Marc Spiegelman (LDEO)
9:30am-12pm, Schermerhorn Extension, Rm. 558.
Marc Hirschmann (U Minn) and Mark Ghiorso (OFM Research, Inc.)
1:30pm-4:30pm, Schermerhorn Extension, Rm. 558.
Mac computers will be available for those who do not have their own laptops. Space is limited. Please contact Patty Keizer to register at firstname.lastname@example.org.
Pre-Workshop EarthChem MeetingsThe EarthChem Project is establishing an advanced data management system that will facilitate the compilation, communication, serving and visualization of geochemical data. The ultimate goal is to allow researchers, educators, students and the interested public to explore geochemical data alone and in the context of larger Earth Science datasets. EarthChem expands the long-term collaborative effort of the successful geochemical online databases PetDB, NAVDAT, and GEOROC. Two mini-workshops will be offered on Sunday May 28.
Geoinformatics for Geochemistry
8am-1pm, Schermerhorn Hall, Rm. 506
This half-day workshop will provide participants with the opportunity to contribute to the design of the EarthChem system, and help prioritize the compilation of new data sets to be included in the data holdings. This is also the subject of a GERM Breakout Session that will focus on broader issues of using Geoinformatics to support Geochemistry.
Xenoliths & GeoFrame: Supporting New Science with Advanced Data and Sample Management
3pm–5:30 pm, Schermerhorn Hall, Rm. 506
The goal of this mini-workshop is to define the need and specifications for a database for xenoliths, discuss needs and options for management and archiving of xenoliths samples, and science initiatives for xenolith studies as integrated GeoFrame-USArray-EarthScope efforts. A potential outcome of the discussions could be the request for a larger/longer workshop to address xenoliths studies as part of GeoFrame and requirements for data and sample infrastructure.
Please contact Kerstin Lehnert to register at email@example.com.
The poster sessions will take place in Rm. 417 of Schermerhorn Hall. Posters will remain up and available for viewing throughout the entire workshop. Coffee will be available during poster sessions.
Breakout sessions address key infrastructure issues in geochemistry, in particular, how GERM can work with the geochemistry community to help developing a geochemical network, what tools, databases or features are needed to bridge the gaps between the geochemical sub disciplines, and how to facilitate open access to all types of geochemical data. This will be done in five separate sessions.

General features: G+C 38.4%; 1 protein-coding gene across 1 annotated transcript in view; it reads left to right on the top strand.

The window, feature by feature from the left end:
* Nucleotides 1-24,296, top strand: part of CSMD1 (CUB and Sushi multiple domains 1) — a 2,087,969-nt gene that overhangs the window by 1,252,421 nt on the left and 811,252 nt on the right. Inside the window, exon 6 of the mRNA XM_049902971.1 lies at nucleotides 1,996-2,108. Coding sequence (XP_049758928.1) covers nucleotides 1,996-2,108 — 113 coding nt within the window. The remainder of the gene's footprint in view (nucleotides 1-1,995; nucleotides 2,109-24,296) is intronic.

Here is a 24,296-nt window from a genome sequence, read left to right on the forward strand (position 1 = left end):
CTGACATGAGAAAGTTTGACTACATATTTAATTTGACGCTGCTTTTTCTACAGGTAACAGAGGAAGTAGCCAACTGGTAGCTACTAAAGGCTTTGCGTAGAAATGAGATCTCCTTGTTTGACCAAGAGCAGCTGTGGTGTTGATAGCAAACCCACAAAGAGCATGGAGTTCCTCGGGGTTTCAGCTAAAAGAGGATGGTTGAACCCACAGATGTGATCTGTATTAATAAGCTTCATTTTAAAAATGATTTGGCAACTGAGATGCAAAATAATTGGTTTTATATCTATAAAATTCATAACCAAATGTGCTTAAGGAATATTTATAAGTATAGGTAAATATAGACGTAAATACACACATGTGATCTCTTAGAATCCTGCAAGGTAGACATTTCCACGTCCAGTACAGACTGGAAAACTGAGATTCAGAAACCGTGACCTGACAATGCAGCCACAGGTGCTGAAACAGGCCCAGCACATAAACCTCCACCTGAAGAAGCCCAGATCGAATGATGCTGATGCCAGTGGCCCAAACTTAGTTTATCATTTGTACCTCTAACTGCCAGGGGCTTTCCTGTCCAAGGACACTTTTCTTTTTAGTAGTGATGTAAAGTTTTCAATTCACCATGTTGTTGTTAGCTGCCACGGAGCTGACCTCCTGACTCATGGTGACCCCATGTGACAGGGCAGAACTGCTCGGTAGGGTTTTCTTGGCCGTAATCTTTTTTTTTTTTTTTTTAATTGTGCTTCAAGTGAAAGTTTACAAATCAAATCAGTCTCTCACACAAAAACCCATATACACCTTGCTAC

During the final wrap-up plenary session there will be a 15 minute discussion time slot for each breakout group to discuss what has been accomplished, to ask for input from workshop participants who had to attend other sessions, and to plan future activities.
1. Generation of a Rivers Database
Convener: Bernhard Peucker-Ehrenbrink (WHOI)
Panelists: Blake, Gaillardet, Grossman, Moffett, Raymond
Room: 551 in Schermerhorn Extension
This breakout session focuses on the understanding and potential resolution of important limitations in our understanding of land-to- sea transport. Those may include infrastructure issues (lack of a database), observational limitations (lack of time-series observations) or conceptual complexities such as groundwater vs. surface runoff, physical erosion, the role of climate change, or anthropogenic effects. Our goal is to identify the most critical impediments and devise strategies to overcome these problems.
2. Geoinformatics for Geochemistry
Convener: Kerstin Lehnert (LDEO)
Panelists: Edwards, Hart, Helly, Koppers, Langmuir, Mogk, Shaw, Staudigel
Room: 506 in Schermerhorn Hall
Over the past decade, advances in information technology have created a new paradigm for conducting research. Geoinformatics is creating new research environments for the Geosciences, offering new "computational, collaborative, data acquisition, and management services that become available to researchers through high-performance networks" (Report of the NSF Blue-Ribbon Advisory Panel on Cyberinfrastructure, Atkins et al. 2003). In this breakout session, we will explore and identify opportunities, needs, requirements, and approaches to advance the application of Geoinformatics to support Geochemistry research in general and, more specifically, the GERM.